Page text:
Home to stacks of ancient Islamic manuscripts and intricately decorated reading rooms, the world’s oldest continuously operating library will soon reopen — and, for the first time since its founding in 859 CE, to the public. The al-Qarawiyyin Library, located in the UNESCO World Heritage Medina of Fez in Morocco, has just completed over three years of heavy restoration by Canadian-Moroccan architect Aziza Chaouni and her design firm Aziza Chaouni Projects. Established as part of the University of al-Qarawiyyin, the library for centuries was open only to students, but when it reopens — likely sometime next year — anyone will be able to enter the airy rooms with intricate mosaics and latticework and enjoy its fountain-filled courtyards.
Besides its structural grandeur, al-Qarawiyyin also has exceptional origins: it arose thanks to a woman, Fatima a-Fihri, who used her inheritance from her wealthy merchant father to create this center of knowledge, realized by master craftsmen. a-Fihri had first established a mosque that expanded to include a university building, with the place of worship also serving as a companion learning center — similar to how medieval monastic schools functioned in Europe. The university-mosque complex attracted an influx of foreign scholars from as far as Baghdad who studied or taught math, literature, religion, astronomy, medicine, and other subjects. Many wrote books while in Fez and left their writings at the university; the library now holds texts by prominent thinkers such as sociologist Ibun Khaldun and the philosopher Ibn Rushd (also known as Averroes) in addition to rare, centuries-old copies of the Quran.
Seven years after Morocco gained independence in 1956, the University of al-Qarawiyyin officially entered the state’s developing university system; it moved outside of the medina, and the old library gradually witnessed less and less traffic.
“The new university had its own library with its own books,” Chaouni told Hyperallergic. “Slowly the books in the library [at Fez] became outdated, so only scholars and students who wanted specific books visited.” Her own great-grandfather had attended the University in the 1920s, but she never had access to the library prior to her first visit in 2012, the year a woman from the Moroccan Ministry of Culture asked her to take on its restoration.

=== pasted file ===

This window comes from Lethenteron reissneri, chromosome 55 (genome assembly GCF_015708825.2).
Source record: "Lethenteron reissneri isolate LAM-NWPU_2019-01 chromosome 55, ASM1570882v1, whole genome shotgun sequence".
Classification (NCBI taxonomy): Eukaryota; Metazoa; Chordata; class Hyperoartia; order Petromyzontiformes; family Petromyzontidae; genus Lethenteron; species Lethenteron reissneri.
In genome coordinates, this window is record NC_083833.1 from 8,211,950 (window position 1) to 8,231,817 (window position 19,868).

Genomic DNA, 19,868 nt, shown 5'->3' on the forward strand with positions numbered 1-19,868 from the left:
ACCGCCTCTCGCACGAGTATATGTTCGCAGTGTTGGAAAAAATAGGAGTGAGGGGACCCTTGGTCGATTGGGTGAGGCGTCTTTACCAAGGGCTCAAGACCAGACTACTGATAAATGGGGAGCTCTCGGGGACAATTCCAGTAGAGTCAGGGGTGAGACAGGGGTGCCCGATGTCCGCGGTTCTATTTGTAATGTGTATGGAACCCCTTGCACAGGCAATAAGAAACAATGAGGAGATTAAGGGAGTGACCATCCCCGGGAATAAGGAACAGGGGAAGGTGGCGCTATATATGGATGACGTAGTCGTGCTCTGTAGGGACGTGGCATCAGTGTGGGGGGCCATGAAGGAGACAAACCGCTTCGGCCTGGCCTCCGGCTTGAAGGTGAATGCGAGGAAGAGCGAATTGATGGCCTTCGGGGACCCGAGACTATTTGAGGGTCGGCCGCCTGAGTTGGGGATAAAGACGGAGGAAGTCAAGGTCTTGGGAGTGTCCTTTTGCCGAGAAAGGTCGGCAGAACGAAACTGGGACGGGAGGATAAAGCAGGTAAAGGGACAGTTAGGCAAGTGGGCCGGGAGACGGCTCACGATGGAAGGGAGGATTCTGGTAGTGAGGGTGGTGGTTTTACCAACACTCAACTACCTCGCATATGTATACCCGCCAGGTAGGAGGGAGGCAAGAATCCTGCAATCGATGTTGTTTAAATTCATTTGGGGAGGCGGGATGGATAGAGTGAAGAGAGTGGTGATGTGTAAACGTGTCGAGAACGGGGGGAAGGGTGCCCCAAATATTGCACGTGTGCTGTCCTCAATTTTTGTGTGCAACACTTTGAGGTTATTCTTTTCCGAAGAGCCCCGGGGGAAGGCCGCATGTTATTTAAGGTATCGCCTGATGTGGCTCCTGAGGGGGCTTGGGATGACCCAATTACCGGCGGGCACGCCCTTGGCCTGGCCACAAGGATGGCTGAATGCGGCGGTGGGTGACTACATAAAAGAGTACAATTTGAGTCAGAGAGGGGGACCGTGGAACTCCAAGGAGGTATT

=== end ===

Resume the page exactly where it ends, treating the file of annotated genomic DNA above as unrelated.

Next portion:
The library underwent renovations in the 1940s under French direction, and again in 2004, Chaouni said, but most of the latter work consisted of surface renovations. Since no architectural plans existed, her team had to remove all the wall coverings to discover the full extent of the damage. The library had no proper drainage system, which meant rainwater leaked into the space, cracking floors and walls decorated with centuries-old mosaics; wooden beams had splintered; and the electrical systems needed updates.
“The big question was, how do we integrate [renovations] in a way that fits with the style?” Chaouni told Hyperallergic. “My approach was to use only local craftsmen and materials but to avoid things that would just copy the old style and make it contemporary. … I really believe that a heritage architecture and monument has to be alive. You cannot just fix it.”
In the main reading room, which boasts ceilings four stories tall and decorated with wood and plaster carvings, her firm has installed cost- and energy-efficient temperature systems to properly moderate the massive space. Old wooden screens with latticework now help to hide the modern heaters and air conditioning units. Although the reading rooms do welcome plenty of natural light, Chaouni said, she has installed additional light fixtures — also cleverly camouflaged — and hung new, 400-pound chandeliers that are similar to the destroyed originals but designed to optimize lighting. In the courtyard, umbrellas custom-made by local craftsmen provide additional areas of shade, each equipped with a solar-powered, water vapor system that sprays mist at visitors in need of cooling during hot days. And a new rainwater collecting system for garden irrigation is yet another sustainability-oriented feature of this library of the 21st century.
The newly restored reading rooms, stacks, rare manuscript rooms, and administrative offices occupy two of the library’s three courtyard buildings; the third now houses a new exhibition space and cafe. The space’s curator, Abdelfattah Bougchouf, has been working to select a number of manuscripts to highlight and display in its inaugural show. When the library reopens once more, only cardholders will be able to enter the stacks and, by request, visit the room of rare manuscripts, but everyone will have access to the exhibition room and cafe, which also showcase the complex’s stunning architecture. Chaouni views the historic open access as a momentous result of the restoration, but it’s an accomplishment especially sweet as it was led by a woman — standing as a distant echo of a-Fihri’s own leadership.
“In Morocco, I still feel it’s so hard to be a woman,” Chaouni said. “We often get dismissed and get told to take care of our children. I’ve been told to just do interior design. From what I know, I’m probably the only woman doing restoration work in the Medina of Fez, so it really means a lot that I have the chance and the opportunity to restore the library.”